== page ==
Everyone is in favour of value for money. FSCS certainly is. It’s one of our strategic imperatives for the next five years.
But what do we mean by value for money?
A good place to start is by asking what FSCS produces. That then opens up a useful insight into improving value for money.
Well, first and foremost, FSCS deals with claims by consumers against businesses which have failed. But those claims are both very volatile and unpredictable. We received fewer than 4,000 claims (excluding insurance) in 2002/03. This contrasts starkly with 2012/13 when FSCS received more than 62,000 news claims while paying out more than £326m in compensation.
Claims are also are also very varied. Handling the return of savers’ money when a bank, building society or credit union fails is a completely different proposition from sorting out the complex legal and quantification issues involved in an investment failure like Keydata.
So, the first pre-requisite for value to money is to have a business model in place capable of dealing efficiently with volatility and complexity as far as possible.
FSCS achieves this by outsourcing the great majority of claims. This is far more efficient than hiring and firing people as claims volumes fluctuate. It enables us to draw on the spare capacity of much larger and more diverse businesses.
We also, though, retain small in-house specialist teams to specify how claims should be assessed by our out-source partners and to deal with low volume, complex claims that are uneconomic to out-source.
So far so good, but FSCS also needs a strategy for out-sourcing. Ours exploits competition to achieve both efficiency and effectiveness.
We do that by having a panel of three out-source partners. We open entry to the framework to competition every five years. And we expect the firms on the panel to compete against each other on price and quality to win new business. This helps us manage the peaks and troughs in our claims costs for the industry.
We think this is the right way of making competition work in our favour on out-sourcing. We use different approaches for other services we buy in.
We are also investing in our systems to ensure that our out-source partners can work with us efficiently.
Our current work to put in place an on-line claims facility – Project Connect – will achieve exactly that. It will enable us to exchange information with out-sourcers electronically to a standard process, with much more reliable management information to keep track of progress.
So much for claims, but that is not FSCS’s only output. We also work with our partners in government and the regulators to prepare for the resolution of firms in difficulty. Not all of these firms do in fact fail, but the preparatory work has to be done just the same.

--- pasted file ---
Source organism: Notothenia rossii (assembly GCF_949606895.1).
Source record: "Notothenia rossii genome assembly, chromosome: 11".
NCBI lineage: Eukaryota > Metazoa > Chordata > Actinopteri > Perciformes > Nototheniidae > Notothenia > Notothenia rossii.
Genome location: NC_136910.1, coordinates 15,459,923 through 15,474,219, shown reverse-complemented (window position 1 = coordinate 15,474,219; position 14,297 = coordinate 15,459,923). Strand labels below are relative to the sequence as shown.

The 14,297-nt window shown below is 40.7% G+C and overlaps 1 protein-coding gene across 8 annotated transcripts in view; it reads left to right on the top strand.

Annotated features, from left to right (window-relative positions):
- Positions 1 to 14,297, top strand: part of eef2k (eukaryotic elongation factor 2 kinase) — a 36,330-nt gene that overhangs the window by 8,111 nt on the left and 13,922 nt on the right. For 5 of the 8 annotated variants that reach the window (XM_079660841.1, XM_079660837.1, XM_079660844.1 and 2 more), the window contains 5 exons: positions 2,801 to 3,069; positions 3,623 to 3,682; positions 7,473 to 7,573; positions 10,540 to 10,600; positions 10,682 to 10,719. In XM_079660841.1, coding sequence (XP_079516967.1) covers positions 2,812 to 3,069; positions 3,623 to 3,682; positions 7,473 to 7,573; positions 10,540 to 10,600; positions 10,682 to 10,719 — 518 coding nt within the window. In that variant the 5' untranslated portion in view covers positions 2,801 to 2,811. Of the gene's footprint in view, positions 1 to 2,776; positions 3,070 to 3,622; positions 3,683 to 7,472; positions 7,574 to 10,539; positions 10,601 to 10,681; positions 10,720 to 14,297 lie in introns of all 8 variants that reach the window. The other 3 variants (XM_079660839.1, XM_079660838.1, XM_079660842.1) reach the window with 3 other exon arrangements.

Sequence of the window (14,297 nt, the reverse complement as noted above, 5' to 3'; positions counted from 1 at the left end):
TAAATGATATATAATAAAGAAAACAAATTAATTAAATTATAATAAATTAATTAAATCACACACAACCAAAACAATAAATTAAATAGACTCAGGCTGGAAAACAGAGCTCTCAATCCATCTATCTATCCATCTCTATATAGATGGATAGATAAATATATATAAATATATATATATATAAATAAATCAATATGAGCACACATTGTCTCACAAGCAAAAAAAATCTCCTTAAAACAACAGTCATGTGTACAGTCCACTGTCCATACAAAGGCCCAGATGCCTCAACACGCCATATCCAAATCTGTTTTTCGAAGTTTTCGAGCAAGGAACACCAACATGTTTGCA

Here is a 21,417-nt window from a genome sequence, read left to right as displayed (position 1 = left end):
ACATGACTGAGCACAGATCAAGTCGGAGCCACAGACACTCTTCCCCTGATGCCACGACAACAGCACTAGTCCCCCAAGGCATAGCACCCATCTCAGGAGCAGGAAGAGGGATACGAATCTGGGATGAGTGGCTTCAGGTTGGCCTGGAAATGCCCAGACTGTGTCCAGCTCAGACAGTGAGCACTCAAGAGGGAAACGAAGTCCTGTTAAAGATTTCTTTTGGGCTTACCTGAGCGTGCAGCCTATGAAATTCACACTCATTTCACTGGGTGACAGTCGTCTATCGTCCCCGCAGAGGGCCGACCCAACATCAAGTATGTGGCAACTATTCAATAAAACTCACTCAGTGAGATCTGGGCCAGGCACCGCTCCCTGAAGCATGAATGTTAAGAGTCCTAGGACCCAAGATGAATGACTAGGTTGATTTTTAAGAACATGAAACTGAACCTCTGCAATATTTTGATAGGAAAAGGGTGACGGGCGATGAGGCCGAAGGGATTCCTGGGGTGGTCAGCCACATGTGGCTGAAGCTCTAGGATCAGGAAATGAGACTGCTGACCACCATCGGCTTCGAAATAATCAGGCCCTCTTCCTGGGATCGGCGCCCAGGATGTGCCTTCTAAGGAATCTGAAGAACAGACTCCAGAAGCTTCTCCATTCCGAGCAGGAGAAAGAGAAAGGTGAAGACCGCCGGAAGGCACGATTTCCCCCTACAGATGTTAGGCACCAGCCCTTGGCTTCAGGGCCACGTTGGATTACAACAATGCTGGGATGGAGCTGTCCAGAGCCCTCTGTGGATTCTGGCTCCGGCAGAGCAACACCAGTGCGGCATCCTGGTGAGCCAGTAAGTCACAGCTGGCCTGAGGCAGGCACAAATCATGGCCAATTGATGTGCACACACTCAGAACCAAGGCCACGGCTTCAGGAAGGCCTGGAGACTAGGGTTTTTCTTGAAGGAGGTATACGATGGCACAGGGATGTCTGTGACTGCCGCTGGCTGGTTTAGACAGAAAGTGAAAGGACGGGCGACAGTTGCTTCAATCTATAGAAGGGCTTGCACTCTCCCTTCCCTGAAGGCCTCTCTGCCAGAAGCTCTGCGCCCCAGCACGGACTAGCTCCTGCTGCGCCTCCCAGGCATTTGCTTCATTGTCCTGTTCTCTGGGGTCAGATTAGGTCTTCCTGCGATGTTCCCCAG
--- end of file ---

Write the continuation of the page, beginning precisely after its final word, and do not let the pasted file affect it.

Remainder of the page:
And we also work on contingency plans for a range of future eventualities so that FSCS is ready to protect consumers in the next crisis. We can’t tell when that will be, just that it will happen. People expect us to be ready to deal with failures as they happen.
We work to maximise recoveries from the estates of failed businesses and, where relevant, from third parties with a liability for consumers’ losses.
How do you judge the value for money of this preparatory and recoveries work and contingency planning?
I think there are two main safeguards here.
One is that our contingency planning is guided by a clear risk analysis which takes into account both the likelihood and impact of different eventualities.
We ensure that the effort and resources we put into planning for each eventuality are proportionate in the light of this analysis. We do not lavish resources on contingencies that are very remote or which, though more likely to arise, will have limited impact on consumers and financial stability.
Equally, we only pursue recoveries where it is practical and cost-effective to do so. We will say more about this when we publish the annual levy or in our annual report in the summer.
The other safeguard is that we keep a firm grip on FSCS’s core costs – the costs of maintaining a capability regardless of claims volumes.
These costs have been held broadly steady in nominal terms over a few years. But our capability has not stayed the same. We have become more professional and more flexible, so that we are better equipped to deal with a wider range of eventualities.
For example, we have recovered £3.7bn since the financial crisis.
So, in short, value for money matters to us. And our commitment to it is more than a pious expression of good intent.
Not everything we do is readily measurable. But everything we do is subject to a value for money challenge. And that is why value for money is an important component of our Vision for a Confident Future and our accountability.
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